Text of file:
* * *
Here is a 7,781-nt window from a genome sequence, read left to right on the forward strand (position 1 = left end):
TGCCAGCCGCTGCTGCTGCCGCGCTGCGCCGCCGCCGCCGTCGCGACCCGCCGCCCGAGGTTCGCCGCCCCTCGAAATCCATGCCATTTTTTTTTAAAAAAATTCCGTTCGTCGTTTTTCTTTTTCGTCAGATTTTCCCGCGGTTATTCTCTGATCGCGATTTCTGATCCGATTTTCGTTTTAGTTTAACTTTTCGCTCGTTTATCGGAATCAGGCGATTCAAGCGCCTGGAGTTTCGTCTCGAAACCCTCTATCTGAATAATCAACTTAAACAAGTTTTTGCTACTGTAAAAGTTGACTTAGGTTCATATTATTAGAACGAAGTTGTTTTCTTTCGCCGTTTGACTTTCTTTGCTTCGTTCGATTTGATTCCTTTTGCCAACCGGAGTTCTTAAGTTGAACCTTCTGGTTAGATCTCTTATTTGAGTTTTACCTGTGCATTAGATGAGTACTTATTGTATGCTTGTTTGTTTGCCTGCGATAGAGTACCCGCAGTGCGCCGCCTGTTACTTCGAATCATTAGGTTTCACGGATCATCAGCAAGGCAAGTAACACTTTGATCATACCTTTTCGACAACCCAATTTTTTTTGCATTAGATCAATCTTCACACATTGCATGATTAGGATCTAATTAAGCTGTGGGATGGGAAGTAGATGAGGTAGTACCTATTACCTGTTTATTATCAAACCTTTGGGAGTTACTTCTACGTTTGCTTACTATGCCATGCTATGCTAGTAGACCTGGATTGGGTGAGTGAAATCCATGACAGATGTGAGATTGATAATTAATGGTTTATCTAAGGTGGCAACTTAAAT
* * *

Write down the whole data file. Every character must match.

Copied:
Here is a 7,781-nt window from a genome sequence, read left to right on the forward strand (position 1 = left end):
TGCCAGCCGCTGCTGCTGCCGCGCTGCGCCGCCGCCGCCGTCGCGACCCGCCGCCCGAGGTTCGCCGCCCCTCGAAATCCATGCCATTTTTTTTTAAAAAAATTCCGTTCGTCGTTTTTCTTTTTCGTCAGATTTTCCCGCGGTTATTCTCTGATCGCGATTTCTGATCCGATTTTCGTTTTAGTTTAACTTTTCGCTCGTTTATCGGAATCAGGCGATTCAAGCGCCTGGAGTTTCGTCTCGAAACCCTCTATCTGAATAATCAACTTAAACAAGTTTTTGCTACTGTAAAAGTTGACTTAGGTTCATATTATTAGAACGAAGTTGTTTTCTTTCGCCGTTTGACTTTCTTTGCTTCGTTCGATTTGATTCCTTTTGCCAACCGGAGTTCTTAAGTTGAACCTTCTGGTTAGATCTCTTATTTGAGTTTTACCTGTGCATTAGATGAGTACTTATTGTATGCTTGTTTGTTTGCCTGCGATAGAGTACCCGCAGTGCGCCGCCTGTTACTTCGAATCATTAGGTTTCACGGATCATCAGCAAGGCAAGTAACACTTTGATCATACCTTTTCGACAACCCAATTTTTTTTGCATTAGATCAATCTTCACACATTGCATGATTAGGATCTAATTAAGCTGTGGGATGGGAAGTAGATGAGGTAGTACCTATTACCTGTTTATTATCAAACCTTTGGGAGTTACTTCTACGTTTGCTTACTATGCCATGCTATGCTAGTAGACCTGGATTGGGTGAGTGAAATCCATGACAGATGTGAGATTGATAATTAATGGTTTATCTAAGGTGGCAACTTAAAT